Men who survived childhood leukemia treatment into adulthood were more likely to have low bone mineral density than other adults their age, putting them at risk of osteoporosis and bone fractures, according to a new study.
The study, led by James G. Gurney, Ph.D., of the University of Michigan Comprehensive Cancer Center, found that 24 percent of the 74 survivors studied had abnormally low bone mineral density, a measure of the strength of bones. The average age of the survivors was 30, and they had been treated an average of 24 years ago for the most common type of childhood cancer, acute lymphoblastic leukemia.
According to the World Health Organization, 11 percent of 30-year-old men and 19 percent of 30-year-old women on average have low bone mineral density, a condition known as osteopenia. In this study, published Dec. 1 in the journal Cancer, 36 percent of men and 16 percent of women had low bone mineral density.
“Evaluations of bone health in childhood cancer survivors have only recently been noted as a concern. Routine monitoring has not yet become the standard of care for all survivors. Studies such as this one stress the importance of monitoring for bone health in these survivors, particularly since there may be some simple interventions, such as vitamin D and calcium, that may be beneficial,” says study lead author Inas Thomas, M.D., an endocrinology fellow in the Department of Pediatrics at the U-M Medical School.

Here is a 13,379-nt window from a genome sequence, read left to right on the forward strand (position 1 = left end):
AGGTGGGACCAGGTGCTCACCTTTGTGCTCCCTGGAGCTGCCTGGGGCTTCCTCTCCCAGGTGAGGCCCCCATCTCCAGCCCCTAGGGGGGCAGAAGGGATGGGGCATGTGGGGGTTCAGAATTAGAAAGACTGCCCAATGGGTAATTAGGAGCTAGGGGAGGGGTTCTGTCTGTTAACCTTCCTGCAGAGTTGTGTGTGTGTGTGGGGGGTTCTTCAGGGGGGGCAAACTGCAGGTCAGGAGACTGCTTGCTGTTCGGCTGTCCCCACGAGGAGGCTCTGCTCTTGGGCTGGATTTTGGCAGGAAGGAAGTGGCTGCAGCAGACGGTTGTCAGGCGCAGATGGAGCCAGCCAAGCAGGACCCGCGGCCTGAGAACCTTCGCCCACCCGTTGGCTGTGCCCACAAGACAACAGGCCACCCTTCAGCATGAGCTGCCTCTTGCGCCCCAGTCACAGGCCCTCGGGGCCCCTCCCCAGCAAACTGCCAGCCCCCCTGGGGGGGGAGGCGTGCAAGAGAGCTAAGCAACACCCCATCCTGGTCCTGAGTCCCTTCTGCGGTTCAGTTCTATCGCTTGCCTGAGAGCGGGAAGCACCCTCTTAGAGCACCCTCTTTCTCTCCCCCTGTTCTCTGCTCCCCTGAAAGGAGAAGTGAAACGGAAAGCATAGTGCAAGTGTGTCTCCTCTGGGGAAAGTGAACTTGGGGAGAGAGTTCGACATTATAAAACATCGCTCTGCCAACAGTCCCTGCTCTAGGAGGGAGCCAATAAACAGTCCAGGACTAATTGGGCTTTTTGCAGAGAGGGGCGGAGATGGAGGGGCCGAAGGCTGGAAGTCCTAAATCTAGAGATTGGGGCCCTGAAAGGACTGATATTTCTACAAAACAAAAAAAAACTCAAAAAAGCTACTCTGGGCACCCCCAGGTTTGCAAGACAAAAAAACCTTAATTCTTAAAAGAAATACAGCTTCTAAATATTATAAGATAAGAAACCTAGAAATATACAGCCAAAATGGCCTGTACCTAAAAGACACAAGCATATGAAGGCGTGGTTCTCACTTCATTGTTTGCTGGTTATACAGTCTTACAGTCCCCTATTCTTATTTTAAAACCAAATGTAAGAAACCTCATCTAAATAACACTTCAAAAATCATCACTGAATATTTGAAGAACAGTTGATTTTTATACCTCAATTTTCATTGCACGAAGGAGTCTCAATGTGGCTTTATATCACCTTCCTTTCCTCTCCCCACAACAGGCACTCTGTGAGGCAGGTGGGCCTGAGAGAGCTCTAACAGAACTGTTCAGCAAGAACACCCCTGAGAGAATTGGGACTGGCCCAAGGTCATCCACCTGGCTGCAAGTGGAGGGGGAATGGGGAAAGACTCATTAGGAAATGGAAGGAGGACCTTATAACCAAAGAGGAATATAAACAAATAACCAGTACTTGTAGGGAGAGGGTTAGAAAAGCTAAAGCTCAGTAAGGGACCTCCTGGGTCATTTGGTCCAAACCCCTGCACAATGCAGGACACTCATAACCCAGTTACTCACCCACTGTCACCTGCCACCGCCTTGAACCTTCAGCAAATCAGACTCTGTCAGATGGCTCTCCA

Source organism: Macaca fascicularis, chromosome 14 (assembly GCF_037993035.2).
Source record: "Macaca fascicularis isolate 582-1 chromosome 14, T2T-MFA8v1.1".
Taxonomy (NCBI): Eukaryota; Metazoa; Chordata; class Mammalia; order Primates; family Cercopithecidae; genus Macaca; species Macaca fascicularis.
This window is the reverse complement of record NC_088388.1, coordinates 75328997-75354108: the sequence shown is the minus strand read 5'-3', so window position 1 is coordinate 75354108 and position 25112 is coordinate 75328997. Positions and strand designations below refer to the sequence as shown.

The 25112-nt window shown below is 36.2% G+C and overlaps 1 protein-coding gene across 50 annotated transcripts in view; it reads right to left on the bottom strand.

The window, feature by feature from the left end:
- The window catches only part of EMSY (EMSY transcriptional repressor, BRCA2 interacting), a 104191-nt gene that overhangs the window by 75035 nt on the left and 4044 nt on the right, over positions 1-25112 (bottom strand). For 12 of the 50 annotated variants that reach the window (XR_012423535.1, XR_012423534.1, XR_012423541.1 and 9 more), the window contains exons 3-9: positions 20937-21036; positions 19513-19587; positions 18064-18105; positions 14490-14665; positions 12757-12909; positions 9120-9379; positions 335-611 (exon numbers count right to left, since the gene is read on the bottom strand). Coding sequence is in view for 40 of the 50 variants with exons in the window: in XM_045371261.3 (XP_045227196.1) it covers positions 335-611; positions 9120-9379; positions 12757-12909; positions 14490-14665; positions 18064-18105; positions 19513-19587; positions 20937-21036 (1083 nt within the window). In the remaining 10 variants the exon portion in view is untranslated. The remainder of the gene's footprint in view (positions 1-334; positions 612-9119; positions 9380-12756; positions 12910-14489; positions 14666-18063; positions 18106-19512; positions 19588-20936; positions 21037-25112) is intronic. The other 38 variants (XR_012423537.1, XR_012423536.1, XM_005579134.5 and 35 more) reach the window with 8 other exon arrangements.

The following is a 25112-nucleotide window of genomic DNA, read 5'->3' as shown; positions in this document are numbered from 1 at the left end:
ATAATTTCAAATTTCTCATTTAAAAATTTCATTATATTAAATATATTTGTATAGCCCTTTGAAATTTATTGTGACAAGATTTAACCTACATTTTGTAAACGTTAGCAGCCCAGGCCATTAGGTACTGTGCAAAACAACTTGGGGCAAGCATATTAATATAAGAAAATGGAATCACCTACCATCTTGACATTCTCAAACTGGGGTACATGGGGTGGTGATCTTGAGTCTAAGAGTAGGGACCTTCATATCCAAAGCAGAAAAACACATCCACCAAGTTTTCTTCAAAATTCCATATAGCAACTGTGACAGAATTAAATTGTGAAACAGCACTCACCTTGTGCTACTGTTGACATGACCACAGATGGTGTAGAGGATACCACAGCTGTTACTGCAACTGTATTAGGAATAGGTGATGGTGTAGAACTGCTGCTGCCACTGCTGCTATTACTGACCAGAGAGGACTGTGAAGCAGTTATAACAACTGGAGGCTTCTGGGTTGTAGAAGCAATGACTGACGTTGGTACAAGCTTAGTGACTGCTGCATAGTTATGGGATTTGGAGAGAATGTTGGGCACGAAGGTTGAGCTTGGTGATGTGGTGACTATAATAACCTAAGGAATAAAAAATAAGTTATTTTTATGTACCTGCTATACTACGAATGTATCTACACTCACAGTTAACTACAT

Low bone mineral density can progress to osteoporosis, a bone disorder common in older adults that can lead to fractures.
The researchers found that male survivors were more likely than female survivors to have lower bone mineral density, and shorter men and women were also more likely to have weaker bones.
The researchers also looked at levels of growth hormones, which are known to be affected by leukemia treatment. Low growth hormone levels and low levels of another hormone called IGF-1 can contribute to poor bone health, but that they are not the only factors involved. The researchers believe the disease itself or the treatments such as radiation – particularly radiation to the brain – and chemotherapy may affect bone growth.
“Survivors with known growth hormone deficiency or insufficiency should definitely be screened, but we would argue that all adult survivors should be screened as well. The disease, chemotherapy and cranial radiation – even if they do not lead to growth hormone deficiency – may play a role in the development of osteopenia or osteoporosis,” Thomas says.
Leukemia statistics: 5,240 Americans will be diagnosed with acute lymphoblastic leukemia this year and 1,460 will die from the disease, according to the American Cancer Society
Additional authors: Janet E. Donohue, M.P.H., U-M Department of Pediatrics; Kirsten K. Ness, Ph.D., St. Jude Children’s Research Hospital; Donald R. Dengel, Ph.D., University of Minnesota; K. Scott Baker, M.D., M.S., University of Minnesota
Funding: National Institutes of Health
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